Courtesy Reuters

Self-Government in U. S. Territories

NOW that the United Nations have focused the attention of the world on non-self-governing areas, it is appropriate for Americans to review conditions in their own territories and island possessions. The United States likes to boast that it is one major nation that has no "colonial empire." That is certainly true as far as the literal interpretation of the phrase goes. Yet we must not forget that we are responsible for some 3,000,000 people who live in what the United Nations Charter describes as "non-self-governing territories." Unquestionably, the American people desire that every one of their territories and island possessions shall eventually be freed in name and in fact from the status of dependency and shall ultimately achieve self-government, whether in the form of independence, statehood in the federal union or some other popularly-chosen political status.

The responsibilities of administering Powers have been spelled out in the Charter of the United Nations. Article 73 of Chapter XI states that "Members of the United Nations which have or assume responsibilities for the administration of territories whose peoples have not yet attained a full measure of self-government recognize the principle that the interests of the inhabitants of these territories are paramount, and accept as a sacred trust the obligation to promote to the utmost, within the system of international peace and security established by the present Charter, the well-being of the inhabitants of these territories."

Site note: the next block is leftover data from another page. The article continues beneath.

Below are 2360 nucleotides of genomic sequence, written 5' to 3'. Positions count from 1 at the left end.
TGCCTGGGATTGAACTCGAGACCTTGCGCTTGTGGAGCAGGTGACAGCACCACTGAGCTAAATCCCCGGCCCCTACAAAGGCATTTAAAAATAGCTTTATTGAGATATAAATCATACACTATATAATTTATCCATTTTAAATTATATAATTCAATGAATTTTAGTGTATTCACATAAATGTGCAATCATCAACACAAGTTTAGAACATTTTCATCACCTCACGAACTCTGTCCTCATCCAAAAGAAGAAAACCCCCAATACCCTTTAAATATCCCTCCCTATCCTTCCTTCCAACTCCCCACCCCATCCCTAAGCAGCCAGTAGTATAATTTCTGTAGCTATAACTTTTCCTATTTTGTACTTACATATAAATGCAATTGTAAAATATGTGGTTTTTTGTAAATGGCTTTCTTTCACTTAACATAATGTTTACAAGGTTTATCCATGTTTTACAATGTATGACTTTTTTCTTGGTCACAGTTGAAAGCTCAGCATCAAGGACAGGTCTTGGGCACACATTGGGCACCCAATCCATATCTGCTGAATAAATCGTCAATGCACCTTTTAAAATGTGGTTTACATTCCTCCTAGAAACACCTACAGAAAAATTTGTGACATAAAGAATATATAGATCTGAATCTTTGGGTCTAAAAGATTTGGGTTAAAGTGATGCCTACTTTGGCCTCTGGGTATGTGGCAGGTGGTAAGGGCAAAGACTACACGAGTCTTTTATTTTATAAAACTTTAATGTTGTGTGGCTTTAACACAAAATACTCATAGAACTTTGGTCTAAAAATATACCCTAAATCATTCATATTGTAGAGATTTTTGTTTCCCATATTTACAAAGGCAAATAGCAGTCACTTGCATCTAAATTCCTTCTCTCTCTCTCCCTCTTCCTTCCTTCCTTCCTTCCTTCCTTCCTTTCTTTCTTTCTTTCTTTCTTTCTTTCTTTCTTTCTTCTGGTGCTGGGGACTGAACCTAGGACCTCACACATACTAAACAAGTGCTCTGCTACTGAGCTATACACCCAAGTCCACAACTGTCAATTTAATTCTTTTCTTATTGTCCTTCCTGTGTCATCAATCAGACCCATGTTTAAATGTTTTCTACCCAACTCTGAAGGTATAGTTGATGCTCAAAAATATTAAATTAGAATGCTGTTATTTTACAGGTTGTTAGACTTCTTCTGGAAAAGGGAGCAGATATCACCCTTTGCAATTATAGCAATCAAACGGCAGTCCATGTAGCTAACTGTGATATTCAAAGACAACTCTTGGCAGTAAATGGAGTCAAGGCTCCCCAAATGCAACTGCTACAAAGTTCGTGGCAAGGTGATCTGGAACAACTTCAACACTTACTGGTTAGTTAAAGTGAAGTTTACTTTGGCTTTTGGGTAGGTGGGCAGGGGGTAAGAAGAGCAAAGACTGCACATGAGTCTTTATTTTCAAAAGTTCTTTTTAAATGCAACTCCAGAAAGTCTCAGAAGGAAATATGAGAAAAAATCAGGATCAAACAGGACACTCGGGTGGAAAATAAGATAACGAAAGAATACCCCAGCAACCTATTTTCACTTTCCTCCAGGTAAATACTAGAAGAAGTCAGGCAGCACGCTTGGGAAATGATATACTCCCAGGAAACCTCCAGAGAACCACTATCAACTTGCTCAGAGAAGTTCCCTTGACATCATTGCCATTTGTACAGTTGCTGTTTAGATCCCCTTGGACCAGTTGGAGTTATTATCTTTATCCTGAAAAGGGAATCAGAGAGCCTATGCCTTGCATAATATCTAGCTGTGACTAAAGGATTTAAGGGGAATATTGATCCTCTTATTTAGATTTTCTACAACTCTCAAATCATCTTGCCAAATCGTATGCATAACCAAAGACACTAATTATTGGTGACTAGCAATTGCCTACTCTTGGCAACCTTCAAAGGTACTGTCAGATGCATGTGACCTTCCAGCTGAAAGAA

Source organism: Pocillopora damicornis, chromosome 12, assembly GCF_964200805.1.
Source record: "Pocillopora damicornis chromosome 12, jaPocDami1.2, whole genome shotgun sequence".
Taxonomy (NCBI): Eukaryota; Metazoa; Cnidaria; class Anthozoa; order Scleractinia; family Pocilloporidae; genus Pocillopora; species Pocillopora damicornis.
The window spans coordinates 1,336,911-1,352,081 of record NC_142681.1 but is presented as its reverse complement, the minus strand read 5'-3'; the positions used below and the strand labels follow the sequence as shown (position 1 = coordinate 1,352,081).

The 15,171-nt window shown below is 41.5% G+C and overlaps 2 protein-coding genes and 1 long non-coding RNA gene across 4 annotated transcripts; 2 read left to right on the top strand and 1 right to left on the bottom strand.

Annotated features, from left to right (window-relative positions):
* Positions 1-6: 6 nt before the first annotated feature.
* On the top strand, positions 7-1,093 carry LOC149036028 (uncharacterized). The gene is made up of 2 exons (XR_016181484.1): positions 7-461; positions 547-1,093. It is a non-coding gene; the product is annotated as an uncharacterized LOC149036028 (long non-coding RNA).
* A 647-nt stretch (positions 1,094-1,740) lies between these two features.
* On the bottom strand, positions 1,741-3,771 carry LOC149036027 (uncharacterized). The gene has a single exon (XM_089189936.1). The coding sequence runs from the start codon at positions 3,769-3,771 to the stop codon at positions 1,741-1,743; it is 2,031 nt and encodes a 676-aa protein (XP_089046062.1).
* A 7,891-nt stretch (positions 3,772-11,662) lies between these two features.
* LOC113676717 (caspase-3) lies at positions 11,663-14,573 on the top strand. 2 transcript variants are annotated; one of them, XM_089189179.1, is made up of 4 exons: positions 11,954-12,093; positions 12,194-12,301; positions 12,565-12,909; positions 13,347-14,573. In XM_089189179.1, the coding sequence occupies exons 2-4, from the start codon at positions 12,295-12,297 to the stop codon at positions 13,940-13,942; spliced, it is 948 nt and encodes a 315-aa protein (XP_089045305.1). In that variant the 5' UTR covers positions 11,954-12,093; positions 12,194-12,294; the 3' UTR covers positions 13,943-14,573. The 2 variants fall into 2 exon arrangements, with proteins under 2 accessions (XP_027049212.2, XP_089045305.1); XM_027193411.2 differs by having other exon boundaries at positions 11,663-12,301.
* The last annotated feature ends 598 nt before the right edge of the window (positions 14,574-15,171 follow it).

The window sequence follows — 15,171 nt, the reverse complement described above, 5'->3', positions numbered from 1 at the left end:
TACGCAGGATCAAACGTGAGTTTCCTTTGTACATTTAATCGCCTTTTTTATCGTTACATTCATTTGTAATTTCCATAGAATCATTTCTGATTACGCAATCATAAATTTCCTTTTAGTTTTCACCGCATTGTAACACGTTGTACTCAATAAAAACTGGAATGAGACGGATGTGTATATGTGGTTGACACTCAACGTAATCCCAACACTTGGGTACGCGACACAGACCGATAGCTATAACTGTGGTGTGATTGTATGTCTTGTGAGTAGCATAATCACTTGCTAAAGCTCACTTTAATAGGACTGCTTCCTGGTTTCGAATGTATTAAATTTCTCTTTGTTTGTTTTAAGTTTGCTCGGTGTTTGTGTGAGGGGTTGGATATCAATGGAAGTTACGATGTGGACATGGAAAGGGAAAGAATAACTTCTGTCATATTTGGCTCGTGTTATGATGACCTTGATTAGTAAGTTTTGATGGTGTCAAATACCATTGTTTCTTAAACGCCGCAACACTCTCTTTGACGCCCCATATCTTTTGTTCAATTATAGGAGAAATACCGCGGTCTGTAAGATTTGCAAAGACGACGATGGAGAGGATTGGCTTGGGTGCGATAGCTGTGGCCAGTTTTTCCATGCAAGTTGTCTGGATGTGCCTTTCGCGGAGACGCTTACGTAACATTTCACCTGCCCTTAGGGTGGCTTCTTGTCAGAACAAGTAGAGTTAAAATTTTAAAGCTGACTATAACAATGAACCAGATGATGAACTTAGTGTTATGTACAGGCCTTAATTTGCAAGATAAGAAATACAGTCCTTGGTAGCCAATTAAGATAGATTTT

Sections b and e of Article 73 are of particular concern to us. The former instructs the administering powers "to develop self-government, to take due account of the political aspirations of the peoples, and to assist them in the progressive development of their free political institutions, according to the particular circumstances of each territory and its peoples and their varying stages of advancement." Judged by these objectives, the American record in Alaska, Hawaii, the Philippines, Puerto Rico and the Virgin Islands has been a fairly creditable one.

Section e of Article 73 requires nations with dependencies "to transmit regularly to the Secretary-General

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